Department of Psychology
Dr. Suzanne Egan
B.A., M.A., Dip. Stat., Ph.D.
Tel: 00 353 (0)61 204333
Suzanne Egan joined Mary Immaculate College (MIC) as a Lecturer in Psychology in 2004. She teaches modules in Statistics, Cognitive Psychology and Lifespan Development as well as supervising undergraduate and postgraduate research. Suzanne currently serves on the committee for the Division of Teachers and Researchers in the Psychological Society of Ireland (PSI) and is a member of the course advisory board for the B.Ed in Education and Psychology. She is also part of the Children’s Research Network Outdoor Play and Participation Research Group.
Suzanne graduated from University College Dublin with a BA in Psychology and an MA in Cognitive Science. She completed a Postgraduate Diploma in Statistics and was awarded her PhD from Trinity College Dublin for her work on conditional reasoning and counterfactual thinking. She regularly publishes and presents her research at national and international conferences and her research has been reported by the national and international media.
Suzanne Egan’s main research interests lie in the area of social cognition and cognitive development. She has a particular interest in the processes involved in thinking, reasoning and imagination, particularly related to counterfactual thinking, and in factors that support cognitive development in young children, particularly the home learning environment and play. For more information on some of her current and recent projects please see the Department Research page.
Psychological Society of Ireland
European Society of Cognitive Psychology
Cognitive Science Society
Children’s Research Network
Early Childhood Ireland
Egan, S.M. (forthcoming). Memory and learning: How we learn by remembering what happened and imagining what could have happened. In C. O’Siochru (Ed.) Advances in the Psychology of Education. London: Routledge.
Egan, S.M. & Pope, J. (in submission). On your bike: Outdoor play in Irish 5 year olds. Children’s Research Digest.
Egan, S.M. (in preparation). School readiness: What is important to primary school teachers.
Maloney, D.M., & Egan, S.M. (2017). The Effect of Autonomy on Counterfactual Thinking about Controllable Events. Journal of Cognitive Psychology, 29(3), 337-351.
Frosch, C.A, Egan, S.M. & Hancock, E. (2015). The effect of controllability and causality on counterfactual thinking, Thinking and Reasoning, 21 (3), 317-340.
Murray, A. & Egan, S.M. (2014). Does reading to infants benefit their cognitive development at 9-months-old? An investigation using a large birth cohort study. Child Language Teaching and Therapy, 30 (3) 303-315.
Egan, S.M. & Byrne, R.M. J. (2012). Inferences from counterfactual threats and promises. Experimental Psychology, 59(4), 227-35.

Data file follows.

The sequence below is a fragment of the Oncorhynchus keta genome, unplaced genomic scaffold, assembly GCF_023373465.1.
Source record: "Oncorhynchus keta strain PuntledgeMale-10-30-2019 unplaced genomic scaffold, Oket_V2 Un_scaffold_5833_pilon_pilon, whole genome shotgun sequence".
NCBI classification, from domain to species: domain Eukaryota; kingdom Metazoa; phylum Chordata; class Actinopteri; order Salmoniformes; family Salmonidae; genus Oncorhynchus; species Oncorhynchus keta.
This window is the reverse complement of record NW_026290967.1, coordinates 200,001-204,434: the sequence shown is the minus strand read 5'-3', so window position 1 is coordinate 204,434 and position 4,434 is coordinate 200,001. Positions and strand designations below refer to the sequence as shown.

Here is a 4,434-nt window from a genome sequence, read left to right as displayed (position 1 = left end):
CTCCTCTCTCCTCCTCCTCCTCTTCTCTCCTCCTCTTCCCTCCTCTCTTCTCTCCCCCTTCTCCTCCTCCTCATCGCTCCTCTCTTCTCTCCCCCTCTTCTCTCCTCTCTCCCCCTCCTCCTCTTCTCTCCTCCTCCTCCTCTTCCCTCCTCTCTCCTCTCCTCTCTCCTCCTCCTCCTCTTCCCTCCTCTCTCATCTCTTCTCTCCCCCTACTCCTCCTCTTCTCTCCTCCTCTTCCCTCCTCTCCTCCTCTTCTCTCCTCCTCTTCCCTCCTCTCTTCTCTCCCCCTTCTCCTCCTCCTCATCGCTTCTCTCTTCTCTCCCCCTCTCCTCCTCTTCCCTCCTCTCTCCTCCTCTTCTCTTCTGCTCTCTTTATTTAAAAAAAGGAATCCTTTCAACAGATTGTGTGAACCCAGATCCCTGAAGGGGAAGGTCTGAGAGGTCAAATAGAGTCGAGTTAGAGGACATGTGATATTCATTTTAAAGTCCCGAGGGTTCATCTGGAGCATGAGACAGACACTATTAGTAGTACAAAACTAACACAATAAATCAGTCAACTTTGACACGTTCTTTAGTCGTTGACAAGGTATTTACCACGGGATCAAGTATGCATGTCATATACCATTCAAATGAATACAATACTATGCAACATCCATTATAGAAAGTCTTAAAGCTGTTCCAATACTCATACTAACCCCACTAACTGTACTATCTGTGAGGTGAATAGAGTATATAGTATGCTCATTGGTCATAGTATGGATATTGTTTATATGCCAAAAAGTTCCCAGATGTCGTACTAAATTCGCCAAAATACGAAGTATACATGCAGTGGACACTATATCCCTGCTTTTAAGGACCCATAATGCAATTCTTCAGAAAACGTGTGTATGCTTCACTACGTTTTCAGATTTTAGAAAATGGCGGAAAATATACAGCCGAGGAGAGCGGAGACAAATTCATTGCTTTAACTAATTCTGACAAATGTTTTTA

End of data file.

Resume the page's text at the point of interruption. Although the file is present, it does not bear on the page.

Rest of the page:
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Recent conference presentations
Hoyne, C. & Egan, S.M., (2017). Mothers and fathers involvement in early childhood caregiving and home learning activities. 47th Annual Psychology Society of Ireland Conference, Limerick, Ireland, 8th-11th November, 2017.
Beatty, C. & Egan, S.M. (2017). Exploring Screen-Time in Young Children: Passive Exposure versus Active Use. 22nd Annual CyberPsychology, CyberTherapy & Social Networking Conference (CYPSY22), Wolverhampton, England, 26th-28th June, 2017.
Egan, S.M. & Murray, A. (2017). ABCs and 123s: The effect of home based language and learning activities on reasoning and vocabulary development in young children. Sixth Annual International Research Methods Summer School (IRMSS), Mary Immaculate College, Limerick, Ireland, 19th-21st May 2017.
Hoyne, C. & Egan, S.M. (2017). The role of fathers in early childhood caregiving and home learning activities. Sixth Annual International Research Methods Summer School (IRMSS), Mary Immaculate College, Limerick, Ireland, 19th-21st May 2017.
Pope, J. & Egan, S.M. (2017). From research to practice: The Relevance of findings from large cohort studies for day to day early childhood practice, Early Childhood Ireland Research and Practice Conference, UCD. 31st March, 2017.
Egan, S.M. & Frosch, C.A. (2016). Statistical versus causal evidence in health related decisions. International Conference on Thinking, Providence, Rhode Island, USA, 4th-6th August, 2016.
Egan, S.M. & Frosch, C.A. (2016). Blame assignment to multiple contributory events: The interaction between causes, enablers and controllability. International Conference on Thinking, Providence, Rhode Island, USA, 4th-6th August, 2016.
Egan, S.M. & Frosch, C.A. (2016). What else could have caused it? Counterfactuals, Enablers and Alternatives. European Association of Social Psychology Small Group Meeting on Counterfactual thinking and Causality, Aix-en-Provence, France, June 4th-6th, 2016.
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